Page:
KnowTheTruth Jun 14, 2016 02:17pm
not sure if one would be able to take up exercise after starving all day
Faisal Jun 14, 2016 02:35pm
If you are so worried about your body, why fast in the first place? As far as continuing with your routine daily movement is concerned, that's fine and healthy as well and I think it's a good advice by the author to continue as such. But with strength training would also creep in the talk of having enough proteins and other nutrients which is hard to take in normal diet due to short period between iftar and sehri. Then all the ways you can get them in such as powders and shakes. This is Ramazan and you are meant to feel the pain and endure the weakness as the result to benefit!! This month you should be worried about your soul and not your body. Better spend this time utilising most of this holy month. I think enough has already been said on this topic by scholars so I am none the wiser.
Abdullah Jun 14, 2016 02:42pm
Excellent article. Very Informative. Light cardio excercise just before Iftar could be quite good for fat bruning and endurance, especially since you can replenish nutrition immediately afterwords through Iftar.
Ahmed Jun 14, 2016 03:21pm
I do exercise but after iftar, late into the night around 10 p.m. I break fast with fruit chaat and a lot of lemon water (without sugar) and orange juice (without sugar). After half an hour i have some fish to replenish my protein needs. Then I do high intensity workout at 10 as i said, for 45 minutes. i have my protein shake afterwards and then I eat my main meal including chicken and vegetable. Off course I have coffee after wards. In suhoor I have oats in milk with little dried grapes and pieces of dates in it. I also add water melon and cucumber in suhoor for hydration. Plus sometimes i also have a 4 egg ommollete. good luck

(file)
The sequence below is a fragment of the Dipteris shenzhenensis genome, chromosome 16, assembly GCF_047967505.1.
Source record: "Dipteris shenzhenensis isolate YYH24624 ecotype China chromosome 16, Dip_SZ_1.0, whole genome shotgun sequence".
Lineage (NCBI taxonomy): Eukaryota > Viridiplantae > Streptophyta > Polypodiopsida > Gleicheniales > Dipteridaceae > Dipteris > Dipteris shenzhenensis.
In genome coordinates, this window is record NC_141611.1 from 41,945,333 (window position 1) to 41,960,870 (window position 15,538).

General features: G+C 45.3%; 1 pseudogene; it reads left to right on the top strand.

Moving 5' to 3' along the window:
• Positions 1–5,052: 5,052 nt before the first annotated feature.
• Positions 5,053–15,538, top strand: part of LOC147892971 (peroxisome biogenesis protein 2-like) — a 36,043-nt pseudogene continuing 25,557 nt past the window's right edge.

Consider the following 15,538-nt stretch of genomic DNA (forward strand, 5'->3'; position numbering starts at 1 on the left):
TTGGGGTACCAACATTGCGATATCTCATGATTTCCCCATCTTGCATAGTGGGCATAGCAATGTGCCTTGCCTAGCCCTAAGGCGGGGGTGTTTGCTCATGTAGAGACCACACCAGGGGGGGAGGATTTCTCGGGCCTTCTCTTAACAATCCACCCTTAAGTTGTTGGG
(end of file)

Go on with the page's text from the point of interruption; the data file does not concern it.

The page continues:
HSK Jun 14, 2016 04:21pm
@Syed 'Sehri' is borrowed and altered word derived from 'Suhur'. There is no shame in sticking to the original word. Same applied to 'ramzan' which is borrowed and derived from the original word 'ramadan'. No word is holier than other but let it be choice for the speaker to choose from. Regardless of linguistics, it's a very good and informative article.
Yousuf M. Jun 15, 2016 02:20am
Good article. Agree that it is very important to exercise even in Ramadan to maintain muscle mass (use it or lose it). Ramadan is meant to install good lifestyle habits for the rest of the year, and exercise is definitely a very good habit.
Khwarezmi Jun 15, 2016 03:12am
Good idea. I will walk before iftar from now on.
nasr Jun 15, 2016 08:04am
If you are near a masjid walk to the masjid, After iftar at dinner eat moderately. The best exercise is 20 Rakah of Taraveeh.
Omrna Jun 15, 2016 08:31am
I usually go 3 times a week before Iftar for workout and that works good
Omrna Jun 15, 2016 08:32am
@KnowTheTruth . I do and its better then after me
Omrna Jun 15, 2016 08:34am
@Faisal Ramadan is for mind and body and this doesn't mean you leave everything and sit in AC
Oc Jun 15, 2016 09:41am
@Syed thats called learning something new ;)
Adil Jadoon Jun 15, 2016 10:20am